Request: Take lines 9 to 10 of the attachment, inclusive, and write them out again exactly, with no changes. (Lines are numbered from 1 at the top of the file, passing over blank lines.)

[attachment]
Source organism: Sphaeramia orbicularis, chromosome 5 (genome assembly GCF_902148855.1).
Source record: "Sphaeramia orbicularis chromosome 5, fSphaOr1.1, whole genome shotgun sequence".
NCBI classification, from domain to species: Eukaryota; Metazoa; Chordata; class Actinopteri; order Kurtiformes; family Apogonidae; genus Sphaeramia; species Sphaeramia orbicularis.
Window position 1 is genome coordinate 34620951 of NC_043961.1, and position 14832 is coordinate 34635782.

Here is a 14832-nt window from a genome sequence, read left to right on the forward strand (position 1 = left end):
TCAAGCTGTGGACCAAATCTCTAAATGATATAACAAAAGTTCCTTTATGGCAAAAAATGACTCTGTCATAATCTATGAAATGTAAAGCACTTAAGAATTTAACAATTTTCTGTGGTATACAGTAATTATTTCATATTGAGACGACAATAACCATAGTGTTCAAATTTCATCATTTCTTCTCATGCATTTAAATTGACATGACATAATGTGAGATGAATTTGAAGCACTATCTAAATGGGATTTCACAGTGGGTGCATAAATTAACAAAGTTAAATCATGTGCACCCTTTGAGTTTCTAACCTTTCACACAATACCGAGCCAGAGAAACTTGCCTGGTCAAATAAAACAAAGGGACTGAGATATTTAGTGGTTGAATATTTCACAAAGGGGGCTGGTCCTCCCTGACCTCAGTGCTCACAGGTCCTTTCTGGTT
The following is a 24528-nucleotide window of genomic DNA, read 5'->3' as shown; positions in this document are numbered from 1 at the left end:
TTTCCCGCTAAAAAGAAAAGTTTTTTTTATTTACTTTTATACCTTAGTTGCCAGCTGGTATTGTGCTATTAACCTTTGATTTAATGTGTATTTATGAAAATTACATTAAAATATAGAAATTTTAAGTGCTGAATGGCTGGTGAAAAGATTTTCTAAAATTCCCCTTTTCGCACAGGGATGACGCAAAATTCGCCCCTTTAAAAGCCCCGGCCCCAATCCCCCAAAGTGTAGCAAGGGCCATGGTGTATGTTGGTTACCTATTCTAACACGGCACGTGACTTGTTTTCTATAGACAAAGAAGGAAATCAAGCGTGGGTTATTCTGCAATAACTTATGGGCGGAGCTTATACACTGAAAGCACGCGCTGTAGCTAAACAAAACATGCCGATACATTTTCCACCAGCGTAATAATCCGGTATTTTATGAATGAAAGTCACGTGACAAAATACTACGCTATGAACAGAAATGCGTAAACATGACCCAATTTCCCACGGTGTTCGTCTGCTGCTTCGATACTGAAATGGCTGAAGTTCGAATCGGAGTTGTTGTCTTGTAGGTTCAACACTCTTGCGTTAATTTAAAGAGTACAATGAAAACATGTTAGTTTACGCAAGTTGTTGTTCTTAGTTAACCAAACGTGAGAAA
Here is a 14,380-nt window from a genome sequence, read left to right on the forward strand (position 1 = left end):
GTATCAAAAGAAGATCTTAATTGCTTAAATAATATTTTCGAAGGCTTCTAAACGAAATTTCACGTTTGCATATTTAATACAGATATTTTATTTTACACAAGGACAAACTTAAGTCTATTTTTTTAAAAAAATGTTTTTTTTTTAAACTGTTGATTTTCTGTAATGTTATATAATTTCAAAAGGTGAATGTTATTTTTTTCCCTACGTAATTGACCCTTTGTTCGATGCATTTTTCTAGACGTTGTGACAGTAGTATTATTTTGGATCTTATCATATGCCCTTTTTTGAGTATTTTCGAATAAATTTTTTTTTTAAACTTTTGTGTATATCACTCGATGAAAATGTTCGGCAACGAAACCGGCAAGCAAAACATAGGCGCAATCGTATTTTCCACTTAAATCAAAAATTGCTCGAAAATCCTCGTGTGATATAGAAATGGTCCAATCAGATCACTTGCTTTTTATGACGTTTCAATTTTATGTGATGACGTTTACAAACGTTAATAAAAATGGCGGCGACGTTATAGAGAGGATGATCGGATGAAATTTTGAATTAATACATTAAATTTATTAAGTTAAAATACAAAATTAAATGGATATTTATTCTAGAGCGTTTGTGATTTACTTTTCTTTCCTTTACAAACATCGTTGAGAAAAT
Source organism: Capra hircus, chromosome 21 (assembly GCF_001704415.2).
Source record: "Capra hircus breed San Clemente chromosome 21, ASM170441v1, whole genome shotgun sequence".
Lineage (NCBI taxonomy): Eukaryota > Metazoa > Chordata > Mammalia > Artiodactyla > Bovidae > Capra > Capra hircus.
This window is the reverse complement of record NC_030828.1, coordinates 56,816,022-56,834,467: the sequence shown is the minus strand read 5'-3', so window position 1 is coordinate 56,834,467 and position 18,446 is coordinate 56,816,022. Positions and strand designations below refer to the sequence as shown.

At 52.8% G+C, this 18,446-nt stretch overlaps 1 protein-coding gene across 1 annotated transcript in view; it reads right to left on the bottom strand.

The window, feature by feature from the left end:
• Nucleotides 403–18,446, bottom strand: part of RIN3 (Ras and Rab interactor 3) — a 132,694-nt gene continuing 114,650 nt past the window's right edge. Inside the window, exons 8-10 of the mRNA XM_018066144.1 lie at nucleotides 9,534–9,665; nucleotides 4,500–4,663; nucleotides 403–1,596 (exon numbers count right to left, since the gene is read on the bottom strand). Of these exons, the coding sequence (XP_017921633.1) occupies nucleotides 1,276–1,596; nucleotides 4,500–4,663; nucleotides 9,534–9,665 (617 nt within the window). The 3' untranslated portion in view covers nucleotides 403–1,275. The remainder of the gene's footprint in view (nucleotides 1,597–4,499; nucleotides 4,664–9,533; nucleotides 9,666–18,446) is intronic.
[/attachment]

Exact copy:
Here is a 14,380-nt window from a genome sequence, read left to right on the forward strand (position 1 = left end):
GTATCAAAAGAAGATCTTAATTGCTTAAATAATATTTTCGAAGGCTTCTAAACGAAATTTCACGTTTGCATATTTAATACAGATATTTTATTTTACACAAGGACAAACTTAAGTCTATTTTTTTAAAAAAATGTTTTTTTTTTAAACTGTTGATTTTCTGTAATGTTATATAATTTCAAAAGGTGAATGTTATTTTTTTCCCTACGTAATTGACCCTTTGTTCGATGCATTTTTCTAGACGTTGTGACAGTAGTATTATTTTGGATCTTATCATATGCCCTTTTTTGAGTATTTTCGAATAAATTTTTTTTTTAAACTTTTGTGTATATCACTCGATGAAAATGTTCGGCAACGAAACCGGCAAGCAAAACATAGGCGCAATCGTATTTTCCACTTAAATCAAAAATTGCTCGAAAATCCTCGTGTGATATAGAAATGGTCCAATCAGATCACTTGCTTTTTATGACGTTTCAATTTTATGTGATGACGTTTACAAACGTTAATAAAAATGGCGGCGACGTTATAGAGAGGATGATCGGATGAAATTTTGAATTAATACATTAAATTTATTAAGTTAAAATACAAAATTAAATGGATATTTATTCTAGAGCGTTTGTGATTTACTTTTCTTTCCTTTACAAACATCGTTGAGAAAAT